On Saturday, Dec. 3, the United Nations will join people around the world to celebrate the International Day of Persons with Disabilities. Since 1992, the Day has been celebrated to promote the increased awareness and support related to the full social inclusion of people with disabilities worldwide. The Day serves as an opportunity for development, government, corporate and civil society stakeholders alike to highlight the needs of individuals with disabilities and draw attention to the core benefits of creating fully inclusive strategies, policies and communities. The United Nation’s theme for 2016 is “Achieving 17 Goals for the Future We Want”. This theme notes the recent adoption of the 17 Sustainable Development Goals (SDGs) and the role of these goals in building a more inclusive and equitable world for persons with disabilities.
This year, the day has a special significance toIan Rawn (Plano, Texas) from Special Olympics Texas. In just 100 days Rawn will be joining 2,700 athletes from 107 nations to compete in Figure Skating at the Special Olympics World Winter Games in Austria.
Rawn, 33, started with Special Olympics in 2004 after moving from Sewickley, Pennsylvania. to Texas and has been figure skating since 2008. Rawn also competes in volleyball and is a certified basketball coach for the Richardson Roadrunners. As a Global Messenger, Rawn gives speeches to people in the local community, including businesses and schools about his Special Olympics experience.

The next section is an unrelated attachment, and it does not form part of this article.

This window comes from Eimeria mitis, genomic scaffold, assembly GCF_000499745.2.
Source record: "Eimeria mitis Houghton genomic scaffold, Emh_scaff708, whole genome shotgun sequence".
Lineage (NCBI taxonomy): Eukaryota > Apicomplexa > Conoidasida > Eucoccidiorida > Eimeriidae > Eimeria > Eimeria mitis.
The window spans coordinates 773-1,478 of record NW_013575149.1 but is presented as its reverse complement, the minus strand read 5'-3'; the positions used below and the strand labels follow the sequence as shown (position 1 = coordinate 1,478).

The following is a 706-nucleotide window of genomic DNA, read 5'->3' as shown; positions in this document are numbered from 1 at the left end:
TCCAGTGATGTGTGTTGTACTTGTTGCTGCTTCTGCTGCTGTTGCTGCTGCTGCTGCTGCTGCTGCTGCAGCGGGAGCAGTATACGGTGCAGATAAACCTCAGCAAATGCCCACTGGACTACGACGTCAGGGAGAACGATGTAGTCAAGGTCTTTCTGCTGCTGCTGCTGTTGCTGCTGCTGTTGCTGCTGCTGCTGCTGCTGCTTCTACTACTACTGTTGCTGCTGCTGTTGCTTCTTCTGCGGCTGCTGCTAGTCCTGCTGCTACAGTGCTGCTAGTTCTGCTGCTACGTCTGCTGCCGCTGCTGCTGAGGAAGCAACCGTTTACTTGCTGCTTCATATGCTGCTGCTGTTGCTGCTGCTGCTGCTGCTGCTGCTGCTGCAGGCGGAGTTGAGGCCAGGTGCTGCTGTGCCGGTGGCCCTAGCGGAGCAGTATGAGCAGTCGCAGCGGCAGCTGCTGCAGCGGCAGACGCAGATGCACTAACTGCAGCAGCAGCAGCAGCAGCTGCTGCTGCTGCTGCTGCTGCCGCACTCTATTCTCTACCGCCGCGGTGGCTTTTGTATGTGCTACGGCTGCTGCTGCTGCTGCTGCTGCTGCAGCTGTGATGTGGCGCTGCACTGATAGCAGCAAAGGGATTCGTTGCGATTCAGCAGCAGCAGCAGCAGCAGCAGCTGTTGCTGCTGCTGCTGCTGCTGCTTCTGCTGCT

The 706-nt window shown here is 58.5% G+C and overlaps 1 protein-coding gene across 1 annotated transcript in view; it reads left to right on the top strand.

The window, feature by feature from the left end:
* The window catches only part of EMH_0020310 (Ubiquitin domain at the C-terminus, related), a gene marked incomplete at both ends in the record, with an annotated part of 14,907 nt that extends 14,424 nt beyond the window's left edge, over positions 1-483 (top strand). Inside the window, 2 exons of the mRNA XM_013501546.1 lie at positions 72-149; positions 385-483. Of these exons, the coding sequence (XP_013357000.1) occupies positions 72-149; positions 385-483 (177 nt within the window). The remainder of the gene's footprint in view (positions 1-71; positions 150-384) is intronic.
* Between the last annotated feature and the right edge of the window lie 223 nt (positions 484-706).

“My best memory was when I opened the letter that told me I was selected to represent my state, my city, my country and my sport at the World Winter Games in Austria,” Rawn said.
From Dec. 12-15, Rawn will attend Special Olympics USA Training Camp in Killington, Vermont where he will prepare for the Games with six other U.S. figure skaters. Rawn has already gotten a head start, as he has altered his practice routine, increasing his lessons from once a week to three times per week.
“He has been motivated to train at a new level and runs around the neighborhood a few times per week,” his mother Cinde Rawn said.
“People with intellectual disabilities are the most marginalized and underserved population in the world,” said Mary Davis, Special Olympics Chief Executive Officer. “They are continually denied access to healthcare, social inclusion, education and socio-economic opportunities. On this day, we not only celebrate inclusive rights for all, but we can get excited and look to the future of our Games where our athletes’ hard work, determination and skill will be showcased on a world stage, forever changing the perceptions that exist for our population.”
About Special Olympics Texas
Special Olympics Texas (SOTX) is a privately funded non-profit organization that changes lives through the power of sport by encouraging and empowering people with intellectual disabilities, promoting acceptance for all, and fostering communities of understanding and respect. SOTX provides continuing opportunities for more than 53,400 children and adults with intellectual disabilities throughout the Lone Star State to realize their potential, develop physical fitness, demonstrate courage and experience joy and friendship. To learn more, visitwww.specialolympicstexas.org or call 800.876.5646. Engage with us on: Twitter @SOTexas; fb.com/SpecialOlympicsTX; youtube.com/specialolympicstexas.
Statewide Year-Round Co-Sponsors: